Maynard Tischler

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 Maynard Tischler: New Work: A Year of Woodfired Ceramics
June 16 – August 5, 2005

Rocky Mountain News: Ceramist Maynard Tischler has become known for making objects that reflect the rugged side of life: trucks, bears, garden tools (so lifelike you swear you smell grass), rocket ships, and now, tanks. But although this sculptural and downright ironic work – how else to describe a really tough object depicted in such fragile material – attracts attention and is incredibly difficult to construct and fire, Tischler also is a master of the vessel, adding unusual elements to pieces so that they bridge the two traditional forms of expression in clay.

That is apparent in “Maynard Tischler: A Year of Woodfired Ceramics,” a luminous exhibition on view through Aug. 5 in the Victoria H. Myhren Gallery at the University of Denver. Tischler for years has taught at DU’s School of Art and Art History and been an administrator there (including this year, as interim director during a colleague’s sabbatical).

But last year, Tischler pulled back to one course so he could meet a tough schedule of finishing ceramic works in a huge wood-fired kiln at the University of Iowa. Four times in 15 months, Tischler made the trek to Iowa to submit dozens of works to the lengthy and precarious process of wood-firing. His friend professor Chuck Hindes and his students became part of the process. The result is this exhibition, which Tischler organized and installed days after returning from the final trip. And if the tanks are show-stoppers – there are two, on pedestals in the middle of the gallery, looking ready to roll into action – the smaller pieces that line the walls deserve careful study.

Tischler has used slabs and shards of clay to create a bold lattice-work pattern for the rims of bowls, or for the sides of vases obviously not designed to hold too much water. Throughout, the pieces exude a strength that adds attitude to the finished product while balancing some of the whimsy the artist occasionally builds in (a fly on the side of a cup, a set of small drinking vessels he terms cough syrup cups). Tischler says he used only three colors of glaze, and the result is mainly earth-toned works, though some are spiked with color. To counter that, he has hung several tapestries he made in the 1970s of subjects that reflect an interest in the land and the road.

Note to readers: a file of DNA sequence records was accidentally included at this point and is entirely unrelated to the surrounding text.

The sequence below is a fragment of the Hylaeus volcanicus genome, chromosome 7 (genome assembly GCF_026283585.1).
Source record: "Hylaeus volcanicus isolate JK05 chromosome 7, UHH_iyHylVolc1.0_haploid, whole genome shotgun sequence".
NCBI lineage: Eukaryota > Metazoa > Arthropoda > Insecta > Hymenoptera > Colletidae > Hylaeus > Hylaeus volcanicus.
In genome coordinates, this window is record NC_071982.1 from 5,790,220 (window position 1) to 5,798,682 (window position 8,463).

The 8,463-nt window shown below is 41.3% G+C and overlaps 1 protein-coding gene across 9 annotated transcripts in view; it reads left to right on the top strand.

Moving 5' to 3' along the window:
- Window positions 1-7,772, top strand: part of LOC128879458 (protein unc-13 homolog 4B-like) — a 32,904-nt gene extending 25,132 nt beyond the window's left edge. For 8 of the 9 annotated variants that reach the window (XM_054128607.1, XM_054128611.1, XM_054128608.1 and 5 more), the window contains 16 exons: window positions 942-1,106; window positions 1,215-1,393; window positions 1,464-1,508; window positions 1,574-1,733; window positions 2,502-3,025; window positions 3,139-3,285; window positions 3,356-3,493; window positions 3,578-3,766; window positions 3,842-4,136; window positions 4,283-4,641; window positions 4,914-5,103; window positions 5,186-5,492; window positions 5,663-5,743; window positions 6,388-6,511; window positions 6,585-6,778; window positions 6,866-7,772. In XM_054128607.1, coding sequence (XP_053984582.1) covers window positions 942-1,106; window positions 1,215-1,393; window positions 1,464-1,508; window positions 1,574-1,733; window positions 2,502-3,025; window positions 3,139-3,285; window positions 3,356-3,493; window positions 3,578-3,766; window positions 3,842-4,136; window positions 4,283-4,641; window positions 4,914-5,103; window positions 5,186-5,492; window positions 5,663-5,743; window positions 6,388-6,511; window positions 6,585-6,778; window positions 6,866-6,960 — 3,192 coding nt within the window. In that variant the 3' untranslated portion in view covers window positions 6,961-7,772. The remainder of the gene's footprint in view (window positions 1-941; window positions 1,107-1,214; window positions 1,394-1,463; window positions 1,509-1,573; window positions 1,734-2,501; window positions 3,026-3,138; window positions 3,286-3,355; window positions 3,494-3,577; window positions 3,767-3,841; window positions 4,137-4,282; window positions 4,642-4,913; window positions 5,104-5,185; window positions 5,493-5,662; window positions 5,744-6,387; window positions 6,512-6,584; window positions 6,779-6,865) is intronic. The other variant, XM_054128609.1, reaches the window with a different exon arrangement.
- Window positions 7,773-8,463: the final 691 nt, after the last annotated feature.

The result is a graceful but solid show, satisfying because the variety still is linked by a common aesthetic. If anything detracts, it is giant “do not touch” signs and barriers made of plastic webbing. There has to be a way to protect such work without smothering it or distracting the eye with placards. The Myhren, with a new gallery director soon to come on board, might want to investigate alternatives, because all those signs did was disrupt the serenity of the space.

—Chandler, Mary Voelz. “DELICATE MATERIALS FORM RUGGED OBJECTS.” Rocky Mountain News [Denver, CO] 1 July 2005: 21D.